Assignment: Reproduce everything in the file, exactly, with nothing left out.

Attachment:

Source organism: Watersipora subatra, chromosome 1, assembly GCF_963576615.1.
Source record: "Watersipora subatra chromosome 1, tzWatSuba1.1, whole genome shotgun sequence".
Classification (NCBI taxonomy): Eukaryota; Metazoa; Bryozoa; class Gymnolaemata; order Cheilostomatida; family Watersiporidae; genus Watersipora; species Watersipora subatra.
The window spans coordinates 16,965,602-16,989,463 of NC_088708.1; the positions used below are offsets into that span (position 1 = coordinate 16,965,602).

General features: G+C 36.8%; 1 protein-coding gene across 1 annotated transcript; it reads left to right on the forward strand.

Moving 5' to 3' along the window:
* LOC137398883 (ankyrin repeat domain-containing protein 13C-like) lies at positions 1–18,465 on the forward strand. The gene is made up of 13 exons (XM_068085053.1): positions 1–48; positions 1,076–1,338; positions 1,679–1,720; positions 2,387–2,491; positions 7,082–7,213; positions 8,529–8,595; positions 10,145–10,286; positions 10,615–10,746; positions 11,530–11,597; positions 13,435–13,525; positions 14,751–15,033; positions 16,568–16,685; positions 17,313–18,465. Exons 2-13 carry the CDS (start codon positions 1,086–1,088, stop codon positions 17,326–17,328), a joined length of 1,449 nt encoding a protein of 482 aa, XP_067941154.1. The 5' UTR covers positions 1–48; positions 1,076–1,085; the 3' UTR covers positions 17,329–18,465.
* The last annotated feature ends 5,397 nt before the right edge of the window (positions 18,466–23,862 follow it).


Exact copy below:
Source organism: Watersipora subatra, chromosome 1, assembly GCF_963576615.1.
Source record: "Watersipora subatra chromosome 1, tzWatSuba1.1, whole genome shotgun sequence".
Classification (NCBI taxonomy): Eukaryota; Metazoa; Bryozoa; class Gymnolaemata; order Cheilostomatida; family Watersiporidae; genus Watersipora; species Watersipora subatra.
The window spans coordinates 16,965,602-16,989,463 of NC_088708.1; the positions used below are offsets into that span (position 1 = coordinate 16,965,602).

General features: G+C 36.8%; 1 protein-coding gene across 1 annotated transcript; it reads left to right on the forward strand.

Moving 5' to 3' along the window:
* LOC137398883 (ankyrin repeat domain-containing protein 13C-like) lies at positions 1–18,465 on the forward strand. The gene is made up of 13 exons (XM_068085053.1): positions 1–48; positions 1,076–1,338; positions 1,679–1,720; positions 2,387–2,491; positions 7,082–7,213; positions 8,529–8,595; positions 10,145–10,286; positions 10,615–10,746; positions 11,530–11,597; positions 13,435–13,525; positions 14,751–15,033; positions 16,568–16,685; positions 17,313–18,465. Exons 2-13 carry the CDS (start codon positions 1,086–1,088, stop codon positions 17,326–17,328), a joined length of 1,449 nt encoding a protein of 482 aa, XP_067941154.1. The 5' UTR covers positions 1–48; positions 1,076–1,085; the 3' UTR covers positions 17,329–18,465.
* The last annotated feature ends 5,397 nt before the right edge of the window (positions 18,466–23,862 follow it).